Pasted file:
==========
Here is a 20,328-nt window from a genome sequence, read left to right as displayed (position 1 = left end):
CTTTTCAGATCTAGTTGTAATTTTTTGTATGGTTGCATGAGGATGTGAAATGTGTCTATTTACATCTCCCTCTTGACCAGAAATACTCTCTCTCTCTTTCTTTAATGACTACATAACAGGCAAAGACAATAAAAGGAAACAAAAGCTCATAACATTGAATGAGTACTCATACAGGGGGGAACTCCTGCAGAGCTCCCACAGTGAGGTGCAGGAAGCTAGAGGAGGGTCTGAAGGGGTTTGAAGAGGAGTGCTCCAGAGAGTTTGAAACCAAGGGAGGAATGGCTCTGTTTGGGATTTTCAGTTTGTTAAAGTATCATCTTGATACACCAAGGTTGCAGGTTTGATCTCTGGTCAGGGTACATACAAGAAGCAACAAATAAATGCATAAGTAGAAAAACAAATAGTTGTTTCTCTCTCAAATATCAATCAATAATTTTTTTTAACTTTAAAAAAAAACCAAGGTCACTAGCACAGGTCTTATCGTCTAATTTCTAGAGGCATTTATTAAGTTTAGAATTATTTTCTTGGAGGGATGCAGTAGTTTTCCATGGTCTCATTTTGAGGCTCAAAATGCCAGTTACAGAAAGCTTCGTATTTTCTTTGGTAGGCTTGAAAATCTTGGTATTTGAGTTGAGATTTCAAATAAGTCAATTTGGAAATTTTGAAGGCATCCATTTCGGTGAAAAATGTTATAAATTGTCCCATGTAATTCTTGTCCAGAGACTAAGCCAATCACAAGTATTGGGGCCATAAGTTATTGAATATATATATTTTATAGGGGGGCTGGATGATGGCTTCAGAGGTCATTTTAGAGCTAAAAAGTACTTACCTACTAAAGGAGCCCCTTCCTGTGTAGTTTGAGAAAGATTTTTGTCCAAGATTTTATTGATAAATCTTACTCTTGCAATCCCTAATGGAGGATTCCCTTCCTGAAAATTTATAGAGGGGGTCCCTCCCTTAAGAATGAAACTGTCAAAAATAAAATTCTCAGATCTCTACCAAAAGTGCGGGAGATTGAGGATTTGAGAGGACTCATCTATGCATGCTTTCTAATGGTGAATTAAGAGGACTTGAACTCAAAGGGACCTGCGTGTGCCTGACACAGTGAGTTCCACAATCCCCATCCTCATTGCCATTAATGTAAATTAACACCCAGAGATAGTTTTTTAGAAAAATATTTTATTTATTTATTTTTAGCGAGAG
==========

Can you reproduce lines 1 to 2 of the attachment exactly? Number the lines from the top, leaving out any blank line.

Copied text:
Here is a 20,328-nt window from a genome sequence, read left to right as displayed (position 1 = left end):
CTTTTCAGATCTAGTTGTAATTTTTTGTATGGTTGCATGAGGATGTGAAATGTGTCTATTTACATCTCCCTCTTGACCAGAAATACTCTCTCTCTCTTTCTTTAATGACTACATAACAGGCAAAGACAATAAAAGGAAACAAAAGCTCATAACATTGAATGAGTACTCATACAGGGGGGAACTCCTGCAGAGCTCCCACAGTGAGGTGCAGGAAGCTAGAGGAGGGTCTGAAGGGGTTTGAAGAGGAGTGCTCCAGAGAGTTTGAAACCAAGGGAGGAATGGCTCTGTTTGGGATTTTCAGTTTGTTAAAGTATCATCTTGATACACCAAGGTTGCAGGTTTGATCTCTGGTCAGGGTACATACAAGAAGCAACAAATAAATGCATAAGTAGAAAAACAAATAGTTGTTTCTCTCTCAAATATCAATCAATAATTTTTTTTAACTTTAAAAAAAAACCAAGGTCACTAGCACAGGTCTTATCGTCTAATTTCTAGAGGCATTTATTAAGTTTAGAATTATTTTCTTGGAGGGATGCAGTAGTTTTCCATGGTCTCATTTTGAGGCTCAAAATGCCAGTTACAGAAAGCTTCGTATTTTCTTTGGTAGGCTTGAAAATCTTGGTATTTGAGTTGAGATTTCAAATAAGTCAATTTGGAAATTTTGAAGGCATCCATTTCGGTGAAAAATGTTATAAATTGTCCCATGTAATTCTTGTCCAGAGACTAAGCCAATCACAAGTATTGGGGCCATAAGTTATTGAATATATATATTTTATAGGGGGGCTGGATGATGGCTTCAGAGGTCATTTTAGAGCTAAAAAGTACTTACCTACTAAAGGAGCCCCTTCCTGTGTAGTTTGAGAAAGATTTTTGTCCAAGATTTTATTGATAAATCTTACTCTTGCAATCCCTAATGGAGGATTCCCTTCCTGAAAATTTATAGAGGGGGTCCCTCCCTTAAGAATGAAACTGTCAAAAATAAAATTCTCAGATCTCTACCAAAAGTGCGGGAGATTGAGGATTTGAGAGGACTCATCTATGCATGCTTTCTAATGGTGAATTAAGAGGACTTGAACTCAAAGGGACCTGCGTGTGCCTGACACAGTGAGTTCCACAATCCCCATCCTCATTGCCATTAATGTAAATTAACACCCAGAGATAGTTTTTTAGAAAAATATTTTATTTATTTATTTTTAGCGAGAG